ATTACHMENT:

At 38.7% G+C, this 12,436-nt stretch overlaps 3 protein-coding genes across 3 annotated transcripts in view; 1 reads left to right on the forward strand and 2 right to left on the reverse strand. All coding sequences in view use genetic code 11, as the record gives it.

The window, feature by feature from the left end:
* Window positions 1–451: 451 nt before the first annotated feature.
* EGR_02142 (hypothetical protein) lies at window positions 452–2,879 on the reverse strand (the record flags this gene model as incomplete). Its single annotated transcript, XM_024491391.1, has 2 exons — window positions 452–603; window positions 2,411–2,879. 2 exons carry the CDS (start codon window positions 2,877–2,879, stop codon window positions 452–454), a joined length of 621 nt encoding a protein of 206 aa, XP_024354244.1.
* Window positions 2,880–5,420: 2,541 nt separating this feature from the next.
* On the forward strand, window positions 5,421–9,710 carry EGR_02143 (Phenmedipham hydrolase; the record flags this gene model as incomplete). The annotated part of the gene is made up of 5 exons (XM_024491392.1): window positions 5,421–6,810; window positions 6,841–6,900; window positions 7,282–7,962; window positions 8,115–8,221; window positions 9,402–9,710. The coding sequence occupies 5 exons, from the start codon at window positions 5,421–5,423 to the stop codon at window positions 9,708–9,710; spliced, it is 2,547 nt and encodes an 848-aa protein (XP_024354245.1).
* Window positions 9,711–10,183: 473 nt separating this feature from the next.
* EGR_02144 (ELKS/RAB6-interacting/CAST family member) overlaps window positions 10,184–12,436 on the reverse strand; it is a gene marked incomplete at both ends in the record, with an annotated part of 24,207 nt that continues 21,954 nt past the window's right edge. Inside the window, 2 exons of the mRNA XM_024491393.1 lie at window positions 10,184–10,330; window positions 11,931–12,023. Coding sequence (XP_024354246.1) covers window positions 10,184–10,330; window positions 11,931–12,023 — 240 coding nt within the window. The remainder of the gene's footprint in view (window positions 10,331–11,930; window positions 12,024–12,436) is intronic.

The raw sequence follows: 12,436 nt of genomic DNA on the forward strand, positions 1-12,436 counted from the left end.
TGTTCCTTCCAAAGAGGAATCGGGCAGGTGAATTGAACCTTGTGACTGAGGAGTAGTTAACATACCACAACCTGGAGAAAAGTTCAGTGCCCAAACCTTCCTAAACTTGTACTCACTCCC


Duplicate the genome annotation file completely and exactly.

At 38.7% G+C, this 12,436-nt stretch overlaps 3 protein-coding genes across 3 annotated transcripts in view; 1 reads left to right on the forward strand and 2 right to left on the reverse strand. All coding sequences in view use genetic code 11, as the record gives it.

The window, feature by feature from the left end:
* Window positions 1–451: 451 nt before the first annotated feature.
* EGR_02142 (hypothetical protein) lies at window positions 452–2,879 on the reverse strand (the record flags this gene model as incomplete). Its single annotated transcript, XM_024491391.1, has 2 exons — window positions 452–603; window positions 2,411–2,879. 2 exons carry the CDS (start codon window positions 2,877–2,879, stop codon window positions 452–454), a joined length of 621 nt encoding a protein of 206 aa, XP_024354244.1.
* Window positions 2,880–5,420: 2,541 nt separating this feature from the next.
* On the forward strand, window positions 5,421–9,710 carry EGR_02143 (Phenmedipham hydrolase; the record flags this gene model as incomplete). The annotated part of the gene is made up of 5 exons (XM_024491392.1): window positions 5,421–6,810; window positions 6,841–6,900; window positions 7,282–7,962; window positions 8,115–8,221; window positions 9,402–9,710. The coding sequence occupies 5 exons, from the start codon at window positions 5,421–5,423 to the stop codon at window positions 9,708–9,710; spliced, it is 2,547 nt and encodes an 848-aa protein (XP_024354245.1).
* Window positions 9,711–10,183: 473 nt separating this feature from the next.
* EGR_02144 (ELKS/RAB6-interacting/CAST family member) overlaps window positions 10,184–12,436 on the reverse strand; it is a gene marked incomplete at both ends in the record, with an annotated part of 24,207 nt that continues 21,954 nt past the window's right edge. Inside the window, 2 exons of the mRNA XM_024491393.1 lie at window positions 10,184–10,330; window positions 11,931–12,023. Coding sequence (XP_024354246.1) covers window positions 10,184–10,330; window positions 11,931–12,023 — 240 coding nt within the window. The remainder of the gene's footprint in view (window positions 10,331–11,930; window positions 12,024–12,436) is intronic.

The raw sequence follows: 12,436 nt of genomic DNA on the forward strand, positions 1-12,436 counted from the left end.
TGTTCCTTCCAAAGAGGAATCGGGCAGGTGAATTGAACCTTGTGACTGAGGAGTAGTTAACATACCACAACCTGGAGAAAAGTTCAGTGCCCAAACCTTCCTAAACTTGTACTCACTCCC